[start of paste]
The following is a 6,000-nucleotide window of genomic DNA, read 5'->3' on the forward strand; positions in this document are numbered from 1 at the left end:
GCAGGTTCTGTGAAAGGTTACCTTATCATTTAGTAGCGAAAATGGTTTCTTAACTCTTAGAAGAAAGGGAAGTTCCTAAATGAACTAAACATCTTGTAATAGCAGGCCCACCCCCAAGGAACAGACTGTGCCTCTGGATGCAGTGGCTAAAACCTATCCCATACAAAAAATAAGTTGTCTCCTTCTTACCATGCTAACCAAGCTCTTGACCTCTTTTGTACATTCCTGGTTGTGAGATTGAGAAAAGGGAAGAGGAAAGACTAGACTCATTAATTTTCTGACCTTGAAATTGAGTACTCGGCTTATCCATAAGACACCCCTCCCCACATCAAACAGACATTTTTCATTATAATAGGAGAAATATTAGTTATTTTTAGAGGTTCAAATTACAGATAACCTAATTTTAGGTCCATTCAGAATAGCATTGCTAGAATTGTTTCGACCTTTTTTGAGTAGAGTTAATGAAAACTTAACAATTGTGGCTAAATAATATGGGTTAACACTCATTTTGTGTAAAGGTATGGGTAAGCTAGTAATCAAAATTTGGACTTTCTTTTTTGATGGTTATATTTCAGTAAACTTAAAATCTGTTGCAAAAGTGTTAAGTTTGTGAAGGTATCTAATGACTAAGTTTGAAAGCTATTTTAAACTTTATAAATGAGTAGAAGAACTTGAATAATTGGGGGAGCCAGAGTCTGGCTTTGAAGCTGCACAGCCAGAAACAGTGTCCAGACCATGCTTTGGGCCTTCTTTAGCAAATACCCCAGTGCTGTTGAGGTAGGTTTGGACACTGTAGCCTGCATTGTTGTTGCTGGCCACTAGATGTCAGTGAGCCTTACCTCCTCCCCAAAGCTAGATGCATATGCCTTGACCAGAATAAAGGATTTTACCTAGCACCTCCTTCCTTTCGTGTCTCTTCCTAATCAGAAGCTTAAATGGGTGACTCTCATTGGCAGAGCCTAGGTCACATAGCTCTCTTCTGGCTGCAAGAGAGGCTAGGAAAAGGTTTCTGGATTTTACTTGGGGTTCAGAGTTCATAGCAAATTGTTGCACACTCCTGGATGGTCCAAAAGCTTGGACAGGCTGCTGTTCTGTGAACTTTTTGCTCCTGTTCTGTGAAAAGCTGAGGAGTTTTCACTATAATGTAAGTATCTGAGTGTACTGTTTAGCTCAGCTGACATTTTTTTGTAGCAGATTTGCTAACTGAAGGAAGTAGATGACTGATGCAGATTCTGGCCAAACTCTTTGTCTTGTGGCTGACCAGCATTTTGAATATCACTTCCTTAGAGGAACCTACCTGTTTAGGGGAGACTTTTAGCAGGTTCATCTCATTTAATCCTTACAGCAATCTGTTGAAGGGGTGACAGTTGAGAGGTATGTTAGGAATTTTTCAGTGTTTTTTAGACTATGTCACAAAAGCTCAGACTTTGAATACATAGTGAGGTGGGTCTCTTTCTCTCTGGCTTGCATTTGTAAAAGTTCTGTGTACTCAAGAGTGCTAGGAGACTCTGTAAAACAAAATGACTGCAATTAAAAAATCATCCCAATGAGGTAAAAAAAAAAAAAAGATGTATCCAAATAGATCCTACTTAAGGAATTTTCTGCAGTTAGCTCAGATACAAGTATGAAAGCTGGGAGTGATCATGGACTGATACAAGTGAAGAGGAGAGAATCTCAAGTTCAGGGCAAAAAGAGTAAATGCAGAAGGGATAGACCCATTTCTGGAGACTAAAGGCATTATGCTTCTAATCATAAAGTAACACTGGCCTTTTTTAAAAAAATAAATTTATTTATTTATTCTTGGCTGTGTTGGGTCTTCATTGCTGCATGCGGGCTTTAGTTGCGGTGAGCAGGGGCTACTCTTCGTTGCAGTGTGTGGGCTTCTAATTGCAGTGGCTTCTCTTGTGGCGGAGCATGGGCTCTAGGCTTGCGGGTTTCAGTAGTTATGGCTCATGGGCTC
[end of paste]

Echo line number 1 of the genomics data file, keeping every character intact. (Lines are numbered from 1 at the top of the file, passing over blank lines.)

The following is a 6,000-nucleotide window of genomic DNA, read 5'->3' on the forward strand; positions in this document are numbered from 1 at the left end: